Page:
After 62 years, I suggest that life boils down to two questions.
The first is: What’s wrong?
The second is: What do you want?
These sometimes connect and overlap, as happens when the answer is something like: I don’t like what you are doing and want you to do something else so I’ll be satisfied.
After Adam and Eve chose to follow their own judgement rather than do what God asked, this world has been a death of a thousand cuts and not a few body blows arriving in the form of those questions. These are the mosquitoes and flies you have to brush away from your face and not a few bags of cement hurled at your head (because you’re standing in the wrong spot, of course).
No matter what you do, someone won’t like it because… it’s not what they would do. They want something different. Fries with that. Or no onions.
And because all of life is made of repetitive choices, over and over, those two big questions are heard again and again. What’s wrong? (Something you did, because it’s not what someone else wants.) What do you want, then? (They want their way, not your way.)
I want to repeat that statement about life being made up of repetitions. G.K. Chesterton pointed out that, even with God, it’s not that He makes the sun rise in the morning. It’s that He does it EVERY morning. And He makes every one of those blades of grass sprout and then makes some more. And don’t forget that daily bread thing.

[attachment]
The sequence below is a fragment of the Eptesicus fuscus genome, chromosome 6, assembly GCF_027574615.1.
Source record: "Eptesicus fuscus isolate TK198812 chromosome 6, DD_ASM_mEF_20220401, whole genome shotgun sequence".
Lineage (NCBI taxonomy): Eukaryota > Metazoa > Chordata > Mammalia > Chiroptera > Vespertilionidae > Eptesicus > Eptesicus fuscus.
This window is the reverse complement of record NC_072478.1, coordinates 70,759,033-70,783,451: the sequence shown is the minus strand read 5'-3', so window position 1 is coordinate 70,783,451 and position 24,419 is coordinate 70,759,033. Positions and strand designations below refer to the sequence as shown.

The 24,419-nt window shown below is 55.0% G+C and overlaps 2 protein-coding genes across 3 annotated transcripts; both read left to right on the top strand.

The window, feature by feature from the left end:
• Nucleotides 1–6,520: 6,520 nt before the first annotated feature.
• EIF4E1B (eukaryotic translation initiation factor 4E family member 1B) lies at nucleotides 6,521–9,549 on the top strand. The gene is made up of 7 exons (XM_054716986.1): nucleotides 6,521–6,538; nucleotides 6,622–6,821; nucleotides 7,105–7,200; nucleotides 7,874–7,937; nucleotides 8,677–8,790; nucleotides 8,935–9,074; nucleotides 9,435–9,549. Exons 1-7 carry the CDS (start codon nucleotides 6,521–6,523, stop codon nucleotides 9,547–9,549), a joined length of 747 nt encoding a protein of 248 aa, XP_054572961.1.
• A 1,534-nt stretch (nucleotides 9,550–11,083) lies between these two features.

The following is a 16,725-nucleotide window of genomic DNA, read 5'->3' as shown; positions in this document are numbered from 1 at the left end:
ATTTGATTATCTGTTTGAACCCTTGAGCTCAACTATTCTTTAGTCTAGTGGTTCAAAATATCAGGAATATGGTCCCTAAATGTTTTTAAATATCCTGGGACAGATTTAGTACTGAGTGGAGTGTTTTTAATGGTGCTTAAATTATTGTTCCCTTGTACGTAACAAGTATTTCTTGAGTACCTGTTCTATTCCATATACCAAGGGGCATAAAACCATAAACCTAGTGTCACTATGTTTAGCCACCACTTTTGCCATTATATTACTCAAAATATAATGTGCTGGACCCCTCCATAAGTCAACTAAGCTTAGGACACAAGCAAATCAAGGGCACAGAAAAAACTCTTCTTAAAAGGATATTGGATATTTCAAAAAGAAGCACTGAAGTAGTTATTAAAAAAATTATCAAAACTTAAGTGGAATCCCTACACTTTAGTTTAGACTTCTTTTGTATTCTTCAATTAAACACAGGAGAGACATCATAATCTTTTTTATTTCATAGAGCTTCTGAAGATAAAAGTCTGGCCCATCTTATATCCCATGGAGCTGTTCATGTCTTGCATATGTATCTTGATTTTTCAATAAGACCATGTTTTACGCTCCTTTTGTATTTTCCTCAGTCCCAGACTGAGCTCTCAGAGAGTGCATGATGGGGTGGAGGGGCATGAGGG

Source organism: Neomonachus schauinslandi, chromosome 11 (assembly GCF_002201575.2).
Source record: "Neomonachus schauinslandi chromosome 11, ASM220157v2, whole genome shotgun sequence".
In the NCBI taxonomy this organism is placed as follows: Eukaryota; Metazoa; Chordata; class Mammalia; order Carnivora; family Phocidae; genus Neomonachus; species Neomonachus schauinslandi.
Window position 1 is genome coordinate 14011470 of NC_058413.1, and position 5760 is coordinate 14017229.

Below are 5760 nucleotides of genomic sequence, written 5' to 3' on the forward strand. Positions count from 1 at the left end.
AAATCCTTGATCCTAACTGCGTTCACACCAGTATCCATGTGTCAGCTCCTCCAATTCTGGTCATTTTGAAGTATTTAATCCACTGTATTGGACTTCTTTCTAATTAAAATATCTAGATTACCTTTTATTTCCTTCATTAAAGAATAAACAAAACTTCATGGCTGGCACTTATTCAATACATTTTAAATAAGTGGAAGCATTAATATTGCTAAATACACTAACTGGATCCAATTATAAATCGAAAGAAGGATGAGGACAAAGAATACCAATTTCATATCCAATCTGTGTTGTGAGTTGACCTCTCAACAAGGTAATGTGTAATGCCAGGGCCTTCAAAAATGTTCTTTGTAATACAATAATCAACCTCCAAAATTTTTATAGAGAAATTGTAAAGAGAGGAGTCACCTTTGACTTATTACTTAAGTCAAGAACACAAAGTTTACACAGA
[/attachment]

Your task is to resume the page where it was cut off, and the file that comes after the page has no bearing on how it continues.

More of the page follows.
If we see God doing “the same things” over and over, don’t be surprised that our lives exhibit the same pattern. We find nothing new under the sun. Everything is assembly line. Doing something right the last time carries no guarantee about the next hamburger, the next deadline, the next time you try to start the car or get to work on time, or cut your finger, or kiss your wife. Every moment will carry an opportunity to face the questions. What’s wrong now? Well, what did you want instead? Because the world has been fragmented into a billion opinions, tastes and judgements, and all are in conflict.
I don’t think it will always be like this. When God says He is making all things new and that we cannot conceive of what our future will be like, I do wonder if that at least means an end to those questions. Because once all wills are surrendered and returned to the Creator, what could be wrong? What’s left for anyone to want then?